This science experiment is a fun way for children to learn about solid and liquid. The Ooze they are going to make acts like both and the children will experiment with both textures and weight and decide which one they prefer and what they need to do to make it stay solid or liquid and for how long it can last as a solid or liquid. This program is combined with our bi-weekly Family Story Time.
Have fun making dry ice bubbles that will grow and grow as they fill with fog that looks like clouds. This experiment is a great one for kids who love science and those who want to discover science. The children will find out how big the bubble will get before it bursts. Give it a try and find out! Come and join us on July 25 at 3:30 p.m.
During the American Library Association Annual Conference in Las Vegas, the winners for the Andrew Carnegie Medals for Excellence in Fiction and Non-Fiction were announced. Below are the winning titles available to check out and download throughout the library system:Fiction
Beat the heat this Wednesday July 9 and come to Sundown Science at 7 p.m. where we will be talking about the science of weather. Kids ages 4 and up will have the opportunity to explore weather concepts and make their own rain and snow.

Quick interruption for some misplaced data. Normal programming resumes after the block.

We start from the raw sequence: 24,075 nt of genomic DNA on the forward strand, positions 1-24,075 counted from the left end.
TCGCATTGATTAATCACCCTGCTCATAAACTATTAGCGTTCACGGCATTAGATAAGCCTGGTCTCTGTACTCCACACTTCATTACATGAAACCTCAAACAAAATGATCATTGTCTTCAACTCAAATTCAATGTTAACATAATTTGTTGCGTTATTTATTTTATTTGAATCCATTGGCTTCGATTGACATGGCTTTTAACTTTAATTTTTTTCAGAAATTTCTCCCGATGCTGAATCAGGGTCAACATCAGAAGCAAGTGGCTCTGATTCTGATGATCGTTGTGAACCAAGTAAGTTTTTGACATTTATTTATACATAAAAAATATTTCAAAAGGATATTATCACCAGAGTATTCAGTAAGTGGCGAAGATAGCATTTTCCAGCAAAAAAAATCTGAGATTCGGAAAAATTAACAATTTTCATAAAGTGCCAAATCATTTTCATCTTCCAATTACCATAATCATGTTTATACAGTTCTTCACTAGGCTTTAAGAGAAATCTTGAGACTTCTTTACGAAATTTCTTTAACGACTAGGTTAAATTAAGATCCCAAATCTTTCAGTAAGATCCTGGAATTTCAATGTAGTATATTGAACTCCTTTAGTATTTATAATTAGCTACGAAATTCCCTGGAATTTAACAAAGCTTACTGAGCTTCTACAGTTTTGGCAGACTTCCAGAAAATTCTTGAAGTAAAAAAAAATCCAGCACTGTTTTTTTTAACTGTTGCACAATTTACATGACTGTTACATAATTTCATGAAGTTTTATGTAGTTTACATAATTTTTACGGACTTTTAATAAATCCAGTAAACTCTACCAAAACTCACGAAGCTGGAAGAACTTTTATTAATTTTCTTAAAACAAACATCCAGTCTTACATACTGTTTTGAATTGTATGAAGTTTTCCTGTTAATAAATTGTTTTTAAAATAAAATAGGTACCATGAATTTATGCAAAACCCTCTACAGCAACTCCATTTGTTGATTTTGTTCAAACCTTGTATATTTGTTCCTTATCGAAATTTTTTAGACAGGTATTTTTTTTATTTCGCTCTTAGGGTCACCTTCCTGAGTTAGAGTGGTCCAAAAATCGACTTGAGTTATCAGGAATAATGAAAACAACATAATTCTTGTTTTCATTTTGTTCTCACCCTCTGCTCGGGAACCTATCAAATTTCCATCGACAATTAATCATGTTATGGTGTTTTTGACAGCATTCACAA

August will mark the 200th anniversary of the burning of Washington, D.C. as part of the War of 1812. So much of what really happened has been replaced by tall tales and local lore. Ralph Eshelman, a War of 1812 historian, has visited every known War of 1812 location in the region.
Share the techniques of Master Gardener Neil Hoffman
On Thursday, July 24, 7 p.m., the Cleveland Park Neighborhood Library will host Master Gardener Neil Hoffman for a talk on problems unique to gardening in a city. Whether you are an old hand at gardening or a beginner, cultivate a community garden plot or a planter or two, you can benefit from his experience.
On Friday, July 11, 3:30 p.m., come find out why some vegetables float and others sink? Why do cargo and cruise ships float, but pennies sink? Displacement, up-thrust, buoyancy, density, and surface tension all contribute to an object’s ability to travel on top of or to bury itself deep below the surface of a body of water. Join us as we make our own clay, aluminum foil,